Red Sox Fans Should Not Expect Automatic Wins in Kansas City

Red Sox Fans Should Not Expect Automatic Wins in Kansas City Following a four-day, three-game, two-loss home stand filled with festivities and histrionics, the Red Sox could use a little getaway. Already.

But before you go thinking that a visit to Kansas City only means some barbecue and a beat down of the hapless Royals, take note of some recent trends.

As they embark on their first road trip of 2010, the Red Sox have fresh in their memories some serious road woes. They went 39-42 away from home in 2009 and have had a losing mark on the road in consecutive seasons for the first time since 1996-97. Included in last year’s struggles was a 4-13 stretch away from home and some serious offensively challenged evenings.

Among Boston regulars, only Victor Martinez had a better batting average on the road than at home. Kevin Youkilis, Dustin Pedroia, David Ortiz, J.D. Drew, Mike Lowell and Jason Varitek averaged 48 points less in enemy territory. The club’s .414 slugging percentage in foreign lands was its lowest since 1996.

Minutes after Wednesday’s 3-1 loss to the New York Yankees at Fenway Park, thoughts had already turned to the six-game trip, which includes three games against the Royals and then a trip to Minnesota to open Target Field with the Twins.

“We’ll take momentum anywhere,” said manager Terry Francona. “It’d be good [to have a better start on the road]. I know things didn’t add up on the road last year.”

As they did this week, the 2009 Red Sox opened their season by losing two of three at Fenway. Like 2010, they then faced six straight on the road. And as is the case on Friday night in K.C., Tim Wakefield was on the mound to start the excursion.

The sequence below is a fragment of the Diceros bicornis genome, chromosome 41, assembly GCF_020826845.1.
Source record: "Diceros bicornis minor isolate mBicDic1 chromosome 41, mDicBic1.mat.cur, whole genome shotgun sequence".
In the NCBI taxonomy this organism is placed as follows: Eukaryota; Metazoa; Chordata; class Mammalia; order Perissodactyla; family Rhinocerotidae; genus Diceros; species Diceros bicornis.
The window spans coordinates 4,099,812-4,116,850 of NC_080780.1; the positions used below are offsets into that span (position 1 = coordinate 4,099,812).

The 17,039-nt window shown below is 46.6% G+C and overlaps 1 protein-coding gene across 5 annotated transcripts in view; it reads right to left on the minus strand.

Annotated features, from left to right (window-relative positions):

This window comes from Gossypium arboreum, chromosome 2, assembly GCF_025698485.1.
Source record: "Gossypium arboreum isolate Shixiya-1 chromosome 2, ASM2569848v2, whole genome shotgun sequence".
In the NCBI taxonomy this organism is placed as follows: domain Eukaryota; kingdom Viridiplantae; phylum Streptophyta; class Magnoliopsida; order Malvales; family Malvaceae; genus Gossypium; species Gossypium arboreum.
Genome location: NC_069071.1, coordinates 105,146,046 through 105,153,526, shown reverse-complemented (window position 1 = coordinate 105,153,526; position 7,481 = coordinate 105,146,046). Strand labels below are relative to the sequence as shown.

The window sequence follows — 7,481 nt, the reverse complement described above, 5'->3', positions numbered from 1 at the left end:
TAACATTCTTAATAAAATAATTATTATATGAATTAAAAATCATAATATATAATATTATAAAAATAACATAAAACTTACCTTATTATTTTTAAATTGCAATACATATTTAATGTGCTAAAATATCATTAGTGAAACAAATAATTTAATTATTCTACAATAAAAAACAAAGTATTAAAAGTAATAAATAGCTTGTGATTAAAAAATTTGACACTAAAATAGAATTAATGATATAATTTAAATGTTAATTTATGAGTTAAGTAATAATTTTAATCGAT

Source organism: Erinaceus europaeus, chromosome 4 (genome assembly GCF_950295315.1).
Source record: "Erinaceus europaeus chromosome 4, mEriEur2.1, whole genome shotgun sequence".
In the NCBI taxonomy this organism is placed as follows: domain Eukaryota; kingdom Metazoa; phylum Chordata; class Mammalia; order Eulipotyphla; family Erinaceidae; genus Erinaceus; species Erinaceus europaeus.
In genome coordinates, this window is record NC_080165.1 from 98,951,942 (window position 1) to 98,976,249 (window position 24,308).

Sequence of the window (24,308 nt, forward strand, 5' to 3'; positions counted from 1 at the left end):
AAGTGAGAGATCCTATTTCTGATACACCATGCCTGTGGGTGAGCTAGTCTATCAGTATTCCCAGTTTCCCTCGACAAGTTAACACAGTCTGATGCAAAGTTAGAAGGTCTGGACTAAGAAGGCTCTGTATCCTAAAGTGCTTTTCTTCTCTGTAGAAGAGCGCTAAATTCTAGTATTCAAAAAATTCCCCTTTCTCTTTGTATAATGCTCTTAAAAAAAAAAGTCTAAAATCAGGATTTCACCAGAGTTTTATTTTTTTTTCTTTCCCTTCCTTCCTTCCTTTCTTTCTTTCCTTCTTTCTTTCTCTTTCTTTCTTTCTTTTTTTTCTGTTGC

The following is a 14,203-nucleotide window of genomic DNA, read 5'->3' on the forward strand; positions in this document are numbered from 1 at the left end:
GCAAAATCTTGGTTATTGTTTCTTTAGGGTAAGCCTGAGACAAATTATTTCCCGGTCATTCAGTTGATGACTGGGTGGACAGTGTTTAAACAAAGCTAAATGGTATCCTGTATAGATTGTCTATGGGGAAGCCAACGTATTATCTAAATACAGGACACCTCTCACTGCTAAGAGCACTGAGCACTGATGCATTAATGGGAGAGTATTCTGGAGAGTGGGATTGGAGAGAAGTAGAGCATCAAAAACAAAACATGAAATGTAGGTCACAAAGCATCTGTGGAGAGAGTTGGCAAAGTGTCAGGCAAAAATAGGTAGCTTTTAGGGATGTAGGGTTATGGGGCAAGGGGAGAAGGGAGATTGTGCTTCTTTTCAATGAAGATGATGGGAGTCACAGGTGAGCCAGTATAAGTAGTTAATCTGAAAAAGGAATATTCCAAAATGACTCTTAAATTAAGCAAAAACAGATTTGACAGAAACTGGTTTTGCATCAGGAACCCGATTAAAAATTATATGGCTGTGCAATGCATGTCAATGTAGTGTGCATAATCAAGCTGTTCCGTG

Wakefield took the loss and the club’s first journey of 2009 began with four losses in five games, setting the tone for a bumpy road.

Boston teams are often built to thrive in Fenway. They bring in bats that can toy with the Green Monster and pitchers who are unfazed by it. The confines are tight and the atmosphere singular in major league baseball, sometimes requiring a certain kind of player to succeed.

The playing field can get leveled in other parks, even at the Royals’ Kauffman Stadium, where a 75-win season is a success; the Sox are 7-9 in Kansas City over the last five years.

One glimmer of hope for the upcoming trip involves the team’s trip to Target Field in Minnesota. The old Metrodome had become a house of horrors in recent years; since 2001, Boston was 10-19 there.

During his final visit to the dome last May, Francona was quoted as saying that the Twins’ former home “stinks” and indicated he was looking forward to leaving behind the “office building” with the roof that camouflaged fly balls.

He said, "I hope so," when asked if the open-air Target Field will take away the Twins’ longtime home-field advantage. The way some of the road trips went last year, the Sox could use the help.

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